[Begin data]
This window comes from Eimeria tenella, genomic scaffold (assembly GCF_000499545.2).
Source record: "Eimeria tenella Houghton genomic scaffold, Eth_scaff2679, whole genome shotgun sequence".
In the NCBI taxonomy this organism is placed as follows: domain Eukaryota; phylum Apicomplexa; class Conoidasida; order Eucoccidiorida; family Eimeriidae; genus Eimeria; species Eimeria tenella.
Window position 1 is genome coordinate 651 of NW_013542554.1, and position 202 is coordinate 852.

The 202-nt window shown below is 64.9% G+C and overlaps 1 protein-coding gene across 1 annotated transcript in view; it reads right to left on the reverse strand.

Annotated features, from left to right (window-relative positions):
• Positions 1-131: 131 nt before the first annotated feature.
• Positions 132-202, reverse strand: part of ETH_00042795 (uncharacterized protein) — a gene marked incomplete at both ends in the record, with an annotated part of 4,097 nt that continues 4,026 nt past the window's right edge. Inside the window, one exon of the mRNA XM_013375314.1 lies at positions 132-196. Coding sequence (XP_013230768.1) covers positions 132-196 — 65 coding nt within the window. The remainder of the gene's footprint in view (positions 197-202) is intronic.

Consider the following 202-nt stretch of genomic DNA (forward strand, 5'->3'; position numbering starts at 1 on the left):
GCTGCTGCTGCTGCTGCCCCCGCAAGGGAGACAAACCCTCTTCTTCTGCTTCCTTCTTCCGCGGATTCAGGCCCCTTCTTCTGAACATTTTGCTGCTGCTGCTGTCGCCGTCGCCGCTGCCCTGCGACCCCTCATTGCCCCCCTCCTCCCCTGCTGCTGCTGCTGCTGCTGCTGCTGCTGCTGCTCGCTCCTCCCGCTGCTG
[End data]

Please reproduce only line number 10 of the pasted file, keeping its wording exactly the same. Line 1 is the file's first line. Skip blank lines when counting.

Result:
GCTGCTGCTGCTGCTGCCCCCGCAAGGGAGACAAACCCTCTTCTTCTGCTTCCTTCTTCCGCGGATTCAGGCCCCTTCTTCTGAACATTTTGCTGCTGCTGCTGTCGCCGTCGCCGCTGCCCTGCGACCCCTCATTGCCCCCCTCCTCCCCTGCTGCTGCTGCTGCTGCTGCTGCTGCTGCTGCTCGCTCCTCCCGCTGCTG